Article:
Razack, Sherene. “Gendered Violence and Spatialized Justice.” Canadian Journal of Law and Society 15.2 (2000): 91-120.

Sheehy, Elizabeth, ed. Sexual Assault Law, Practice & Activism in a Post-Jane Doe Era. Ottawa: University of Ottawa Press, 2012.

Vandervort, Lucinda. “Honest Beliefs, Credible Lies and Culpable Awareness.” Osgoode Hall Law Journal 42 (2004): 625-660.

 

B. DOMESTIC VIOLENCE

1. Introduction

Key themes

  • Societal reaction to domestic violence
  • Legal response/non-response to violence within intimate relationships
  • Extent of the problem

Suggested readings

Chewter, Cynthia L. “Violence against Women and Children: Some Legal Issues.” Canadian Journal of Family Law 20.1 (2003): 99-178.

DeKeseredy, Walter S. “Current Controversies on Defining Nonlethal Violence Against Women in Intimate Heterosexual Relationships: Empirical Implications.” Violence Against Women 6.7 (2000): 728-746.

Luke’s Place Support and Resource Centre for Women and Children. Through the Looking Glass: The Experiences of Unrepresented Abused Women in Family Court. 2008: 6-15.

Office of the Chief Coroner of Ontario. “Domestic Violence Death Review Committe Eighth Annual Report.” 2010.

Vallee, Brian. The War on Women. Toronto: Key Porter Books, 2007: 27-30, 31-44.

 

2. Dynamics, forms and tactics of woman abuse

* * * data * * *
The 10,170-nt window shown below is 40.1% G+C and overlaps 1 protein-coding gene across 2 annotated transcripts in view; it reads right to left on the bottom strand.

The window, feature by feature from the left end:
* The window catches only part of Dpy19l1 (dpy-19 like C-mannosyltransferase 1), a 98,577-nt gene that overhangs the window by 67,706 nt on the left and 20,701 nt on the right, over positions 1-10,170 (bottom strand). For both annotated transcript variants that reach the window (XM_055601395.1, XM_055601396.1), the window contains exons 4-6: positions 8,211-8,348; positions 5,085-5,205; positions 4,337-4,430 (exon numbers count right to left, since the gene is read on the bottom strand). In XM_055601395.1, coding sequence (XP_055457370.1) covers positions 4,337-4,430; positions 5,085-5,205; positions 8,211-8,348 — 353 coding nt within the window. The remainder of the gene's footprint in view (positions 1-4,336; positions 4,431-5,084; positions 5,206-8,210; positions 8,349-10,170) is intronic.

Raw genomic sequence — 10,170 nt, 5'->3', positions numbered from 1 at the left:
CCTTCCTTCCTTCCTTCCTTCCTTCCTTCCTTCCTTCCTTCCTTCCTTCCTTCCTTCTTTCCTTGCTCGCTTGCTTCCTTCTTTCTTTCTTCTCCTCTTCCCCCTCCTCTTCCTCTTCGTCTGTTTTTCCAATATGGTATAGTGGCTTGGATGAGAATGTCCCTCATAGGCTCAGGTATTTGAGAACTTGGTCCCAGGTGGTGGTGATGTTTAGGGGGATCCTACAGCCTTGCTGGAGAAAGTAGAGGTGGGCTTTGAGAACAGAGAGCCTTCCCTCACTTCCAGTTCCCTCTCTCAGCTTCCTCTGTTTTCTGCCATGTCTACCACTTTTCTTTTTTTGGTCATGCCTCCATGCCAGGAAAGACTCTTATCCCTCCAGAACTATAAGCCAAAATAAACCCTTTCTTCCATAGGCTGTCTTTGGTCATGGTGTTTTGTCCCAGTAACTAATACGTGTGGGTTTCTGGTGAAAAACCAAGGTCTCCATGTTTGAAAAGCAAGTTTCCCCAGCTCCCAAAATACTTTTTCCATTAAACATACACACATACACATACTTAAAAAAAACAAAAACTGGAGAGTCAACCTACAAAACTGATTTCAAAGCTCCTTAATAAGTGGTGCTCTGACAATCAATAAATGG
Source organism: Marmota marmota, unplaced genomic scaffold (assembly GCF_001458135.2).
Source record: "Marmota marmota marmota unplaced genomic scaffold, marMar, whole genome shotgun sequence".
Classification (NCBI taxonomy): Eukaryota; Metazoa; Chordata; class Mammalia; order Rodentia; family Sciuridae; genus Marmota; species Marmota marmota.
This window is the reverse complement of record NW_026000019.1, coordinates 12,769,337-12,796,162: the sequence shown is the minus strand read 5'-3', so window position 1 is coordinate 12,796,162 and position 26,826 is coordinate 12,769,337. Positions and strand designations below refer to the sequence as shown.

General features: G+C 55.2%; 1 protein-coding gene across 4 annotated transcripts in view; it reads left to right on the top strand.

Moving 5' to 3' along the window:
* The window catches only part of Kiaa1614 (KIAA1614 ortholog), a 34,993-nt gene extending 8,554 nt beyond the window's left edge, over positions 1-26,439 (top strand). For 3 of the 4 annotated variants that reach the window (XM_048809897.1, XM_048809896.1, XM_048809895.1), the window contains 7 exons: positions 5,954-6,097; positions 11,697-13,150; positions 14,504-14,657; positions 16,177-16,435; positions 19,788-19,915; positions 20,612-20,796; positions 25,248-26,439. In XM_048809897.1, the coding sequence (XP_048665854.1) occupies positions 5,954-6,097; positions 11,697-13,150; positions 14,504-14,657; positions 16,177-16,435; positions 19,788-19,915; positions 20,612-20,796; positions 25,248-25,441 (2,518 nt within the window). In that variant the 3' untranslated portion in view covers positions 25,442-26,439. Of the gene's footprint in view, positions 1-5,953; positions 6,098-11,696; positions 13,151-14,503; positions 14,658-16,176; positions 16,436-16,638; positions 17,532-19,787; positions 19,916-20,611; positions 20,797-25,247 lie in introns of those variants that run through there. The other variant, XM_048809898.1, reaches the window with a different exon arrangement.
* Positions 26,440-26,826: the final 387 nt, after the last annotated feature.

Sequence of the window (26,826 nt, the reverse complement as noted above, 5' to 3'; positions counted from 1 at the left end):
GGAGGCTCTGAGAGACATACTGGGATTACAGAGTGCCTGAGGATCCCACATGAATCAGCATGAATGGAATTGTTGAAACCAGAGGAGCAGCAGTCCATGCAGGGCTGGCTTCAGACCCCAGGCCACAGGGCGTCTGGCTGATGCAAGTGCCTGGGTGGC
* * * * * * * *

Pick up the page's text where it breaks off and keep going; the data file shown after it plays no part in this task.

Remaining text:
Key themes

  • Overall dynamic of power, control and coercion
  • Exploration of forms and tactics: physical, sexual, psychological, social, religious, legal, etc.

Suggested readings

Jacobsen, Neil and John Gottmann. When Men Batter Women. New York: Simon and Schuster, 1998: 43-57.

Johnson, Michael P. A Typology of Domestic Violence: Intimate Terrorism, Violent Resistance and Situational Couple Violence. Northeastern University Press, 2008.

Luke’s Place Support and Resource Centre for Women and Children. “Forms and Tactics of Abuse.” After She Leaves. 2010.

Power and Control Wheel[41]

Stark, Evan. Coercive Control: How Men Entrap Women in Personal Life. Oxford University Press, 2007: 1-17, 26-31, 31-36, 51-60, 291-303; case stories at 73, 96, 101.

 

3. A statistical overview

Key themes

  • Current Canadian statistics
  • Why social science research may not paint an accurate picture

Suggested readings

DeKeseredy, Walter S. “Tactics of the Antifeminist Backlash against Canadian National Woman Abuse Surveys.” Violence Against Women 5.11 (1999): 1258.

Johnson, Holly. “Measuring Violence Against Women: Statistical Trends.” Statistics Canada Report. 2006.

Office of the Chief Coroner of Ontario. “Domestic Violence Death Review Committe Eighth Annual Report.” 2010.

Statistics Canada. “Family Violence in Canada: A Statistical Profile.” Catalogue No. 85-224-X. January 2011.

 

4. Responding to the abuser

Key themes

  • Who is an abuser?
  • Envisioning appropriate responses to/roles for abusers

Suggested readings

Campbell, Marcie et. al. “Engaging Abusive Men in Seeking Community Intervention: A Critical Research & Practice Priority.” Journal of Family Violence 25 (2010): 413-422.

Stark, Evan. Coercive Control: How Men Entrap Women in Personal Life. Oxford University Press, 2007: 66-73.

 

5. Post-separation violence

Key themes

  • Reality of post-separation violence
  • Differences between violence in and after relationships
  • Lack of systemic understanding of post-separation violence
  • Impact of post-separation violence on women’s participation in legal proceedings

Suggested readings

Humphries, C. a